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Denis Dancanet on Cubist

December 2023

Denis Dancanet

Cubist Systematic Strategies President Denis Dancanet sat down with us to discuss the growth of the business and central team buildout, his journey to Point72, and what he looks for in new employees. Here are highlights from the discussion.

Can you share a little about what you do at Point72 and provide an overview of Cubist?

I’m President of Cubist Systematic Strategies – the quant business within Point72. We are approaching 30 years in business and have roughly 500 people with over 40 PM teams and are continuing to grow. Cubist has historically been—and we believe still is—a platform for top investment professionals to come and apply their trade. The pod business is comprised of multiple portfolio management teams pursuing independent research and agendas. We give them a lot of support and invest in a range of asset classes and time horizons.

In addition to the traditional pod model, since I joined in 2020 we’ve built out a central quant team that comes up with its own strategies and trades independently from the other pods and the rest of the firm. The difference compared to the pod model is that it’s much more collaborative and there’s open communication between the various teams across strategies.

The goal is to create a hybrid business structure combining the PM platform and the central team, which we feel would be unique for our industry.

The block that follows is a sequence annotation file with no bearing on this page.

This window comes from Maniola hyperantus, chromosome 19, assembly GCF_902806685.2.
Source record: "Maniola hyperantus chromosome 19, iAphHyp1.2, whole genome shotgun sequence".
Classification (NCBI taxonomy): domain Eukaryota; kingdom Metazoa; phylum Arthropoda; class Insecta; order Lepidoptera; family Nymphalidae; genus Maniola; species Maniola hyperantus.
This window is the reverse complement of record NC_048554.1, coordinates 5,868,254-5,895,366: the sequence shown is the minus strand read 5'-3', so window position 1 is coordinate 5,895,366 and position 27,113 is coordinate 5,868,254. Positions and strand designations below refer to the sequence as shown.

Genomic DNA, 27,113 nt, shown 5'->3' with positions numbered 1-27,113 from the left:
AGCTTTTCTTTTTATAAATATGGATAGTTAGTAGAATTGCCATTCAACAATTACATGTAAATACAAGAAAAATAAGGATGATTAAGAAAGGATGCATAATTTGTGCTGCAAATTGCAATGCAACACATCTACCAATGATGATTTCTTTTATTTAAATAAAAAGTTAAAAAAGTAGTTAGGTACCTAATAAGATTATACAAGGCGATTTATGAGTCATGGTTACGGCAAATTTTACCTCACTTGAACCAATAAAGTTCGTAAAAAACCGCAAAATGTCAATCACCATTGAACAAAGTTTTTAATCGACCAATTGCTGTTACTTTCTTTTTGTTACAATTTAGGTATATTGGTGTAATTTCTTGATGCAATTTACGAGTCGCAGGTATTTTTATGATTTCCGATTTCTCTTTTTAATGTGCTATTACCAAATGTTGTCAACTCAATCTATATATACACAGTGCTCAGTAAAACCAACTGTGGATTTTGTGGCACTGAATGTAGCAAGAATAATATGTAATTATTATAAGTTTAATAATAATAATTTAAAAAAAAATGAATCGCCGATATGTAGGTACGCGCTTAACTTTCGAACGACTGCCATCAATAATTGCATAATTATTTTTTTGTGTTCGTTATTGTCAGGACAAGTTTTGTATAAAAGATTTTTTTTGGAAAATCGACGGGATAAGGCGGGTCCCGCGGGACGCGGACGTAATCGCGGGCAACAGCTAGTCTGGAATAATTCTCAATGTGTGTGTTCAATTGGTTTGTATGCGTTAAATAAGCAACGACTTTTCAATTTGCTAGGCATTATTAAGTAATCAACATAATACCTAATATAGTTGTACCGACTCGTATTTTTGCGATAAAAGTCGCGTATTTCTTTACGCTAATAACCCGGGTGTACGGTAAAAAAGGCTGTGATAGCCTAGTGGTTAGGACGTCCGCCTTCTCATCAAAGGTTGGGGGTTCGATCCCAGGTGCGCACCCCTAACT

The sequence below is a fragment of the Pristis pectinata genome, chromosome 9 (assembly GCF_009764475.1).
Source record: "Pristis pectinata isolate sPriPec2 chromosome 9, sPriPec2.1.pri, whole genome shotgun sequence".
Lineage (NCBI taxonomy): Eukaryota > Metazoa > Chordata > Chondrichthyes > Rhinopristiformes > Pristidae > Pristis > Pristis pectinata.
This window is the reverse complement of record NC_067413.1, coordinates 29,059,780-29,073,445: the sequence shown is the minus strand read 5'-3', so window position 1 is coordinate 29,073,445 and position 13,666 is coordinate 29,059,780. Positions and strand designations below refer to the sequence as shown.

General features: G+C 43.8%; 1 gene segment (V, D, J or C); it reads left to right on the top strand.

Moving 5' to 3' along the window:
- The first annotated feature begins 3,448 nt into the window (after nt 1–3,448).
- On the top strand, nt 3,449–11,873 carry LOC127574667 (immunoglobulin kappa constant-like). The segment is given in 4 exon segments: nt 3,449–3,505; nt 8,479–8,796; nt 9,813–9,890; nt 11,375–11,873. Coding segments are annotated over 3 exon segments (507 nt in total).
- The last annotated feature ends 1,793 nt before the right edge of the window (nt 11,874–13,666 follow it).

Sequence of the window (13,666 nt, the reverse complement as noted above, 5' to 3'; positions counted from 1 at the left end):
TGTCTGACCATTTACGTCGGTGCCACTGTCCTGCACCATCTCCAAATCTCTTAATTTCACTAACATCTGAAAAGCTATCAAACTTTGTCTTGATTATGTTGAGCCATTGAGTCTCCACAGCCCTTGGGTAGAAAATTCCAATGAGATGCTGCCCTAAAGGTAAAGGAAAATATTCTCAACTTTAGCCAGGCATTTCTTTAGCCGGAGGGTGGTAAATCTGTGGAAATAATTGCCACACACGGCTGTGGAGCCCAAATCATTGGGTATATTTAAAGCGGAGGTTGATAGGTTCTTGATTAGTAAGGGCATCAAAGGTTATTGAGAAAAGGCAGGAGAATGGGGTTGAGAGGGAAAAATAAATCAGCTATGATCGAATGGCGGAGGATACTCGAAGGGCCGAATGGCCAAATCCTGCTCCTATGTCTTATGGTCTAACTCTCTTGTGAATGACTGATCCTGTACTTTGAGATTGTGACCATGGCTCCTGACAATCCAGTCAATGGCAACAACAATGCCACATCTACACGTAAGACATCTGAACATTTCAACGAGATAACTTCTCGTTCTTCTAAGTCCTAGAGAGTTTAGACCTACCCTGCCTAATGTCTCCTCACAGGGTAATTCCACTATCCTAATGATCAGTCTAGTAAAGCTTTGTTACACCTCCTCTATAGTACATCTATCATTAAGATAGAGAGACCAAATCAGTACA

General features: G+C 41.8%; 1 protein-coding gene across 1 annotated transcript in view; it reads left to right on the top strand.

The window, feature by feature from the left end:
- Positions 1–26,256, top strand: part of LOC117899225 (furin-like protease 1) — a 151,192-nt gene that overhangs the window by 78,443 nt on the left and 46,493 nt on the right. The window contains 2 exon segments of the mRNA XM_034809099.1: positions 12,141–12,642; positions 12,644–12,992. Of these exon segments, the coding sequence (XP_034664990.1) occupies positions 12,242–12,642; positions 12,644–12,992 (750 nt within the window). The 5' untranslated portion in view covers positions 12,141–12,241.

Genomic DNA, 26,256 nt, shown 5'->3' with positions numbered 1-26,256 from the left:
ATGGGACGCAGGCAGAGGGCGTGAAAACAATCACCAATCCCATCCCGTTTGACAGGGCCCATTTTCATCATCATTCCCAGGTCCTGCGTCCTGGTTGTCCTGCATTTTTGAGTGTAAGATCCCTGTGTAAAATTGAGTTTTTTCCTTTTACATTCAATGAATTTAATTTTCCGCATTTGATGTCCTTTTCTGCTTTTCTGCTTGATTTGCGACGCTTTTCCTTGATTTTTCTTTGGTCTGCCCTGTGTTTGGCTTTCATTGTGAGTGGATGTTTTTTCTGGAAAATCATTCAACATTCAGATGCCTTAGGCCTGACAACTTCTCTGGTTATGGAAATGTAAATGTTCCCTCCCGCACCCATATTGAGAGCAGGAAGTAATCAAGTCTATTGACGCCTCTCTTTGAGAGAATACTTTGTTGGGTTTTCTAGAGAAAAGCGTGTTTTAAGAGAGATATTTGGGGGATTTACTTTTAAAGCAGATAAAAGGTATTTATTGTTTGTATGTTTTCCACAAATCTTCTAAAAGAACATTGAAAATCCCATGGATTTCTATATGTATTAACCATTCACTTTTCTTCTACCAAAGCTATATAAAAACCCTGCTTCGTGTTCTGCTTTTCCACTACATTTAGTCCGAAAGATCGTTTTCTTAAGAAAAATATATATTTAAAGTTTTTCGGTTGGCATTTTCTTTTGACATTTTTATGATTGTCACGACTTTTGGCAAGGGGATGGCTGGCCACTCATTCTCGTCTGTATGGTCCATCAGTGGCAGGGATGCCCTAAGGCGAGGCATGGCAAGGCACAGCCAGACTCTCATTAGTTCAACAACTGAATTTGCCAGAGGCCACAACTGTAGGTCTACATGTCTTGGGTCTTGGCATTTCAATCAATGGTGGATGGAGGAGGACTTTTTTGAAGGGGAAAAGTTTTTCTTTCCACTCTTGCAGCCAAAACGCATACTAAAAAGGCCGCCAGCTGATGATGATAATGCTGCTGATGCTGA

How would you describe the culture of the firm?

I spent most of my career at a small quant hedge fund with a very distinct culture and I was curious what a larger place would be like, and I’m happy to say my experience has been fantastic. The people are smart, they’re focused, and they’re driven in a very commercial way. It’s not like, “Hey, let’s do research for the sake of doing research,” but they tend to be focused on the goal and what we’re trying to achieve.

Another feature that’s been very interesting to me, especially given the size of our firm, is its very entrepreneurial culture. I think that comes from Steve because he is restless. He’s always asking to look at new developments and asking to try new things. And I feel that’s rare for a firm of this size.



What is the Quant Academy and how is it different from the existing Point72 Academy?

In 2021, we launched the Cubist Quant Academy, a year-long rotational program that provides broad training to quantitative researchers and developers to help them build a foundation for long-term success in systematic investing. Unlike the Point72 Academy which is geared toward college students and early-career professionals, we are looking for PhDs and MS graduates in sciences and engineering.

Prior to the Quant Academy, our PMs were hesitant to hire straight from academia because they have relatively small teams and don’t have time to teach somebody the ropes. But so far, we’ve found that if you do these rotations for a year, you will be ready to contribute on either the PM or central teams. Each year our PMs are excited for the new class and understand it will increase their chances of hiring very good people.

We are now in our third year of the Quant Academy, and currently have six members, which is our largest class to date.


Tell us about your path to Cubist.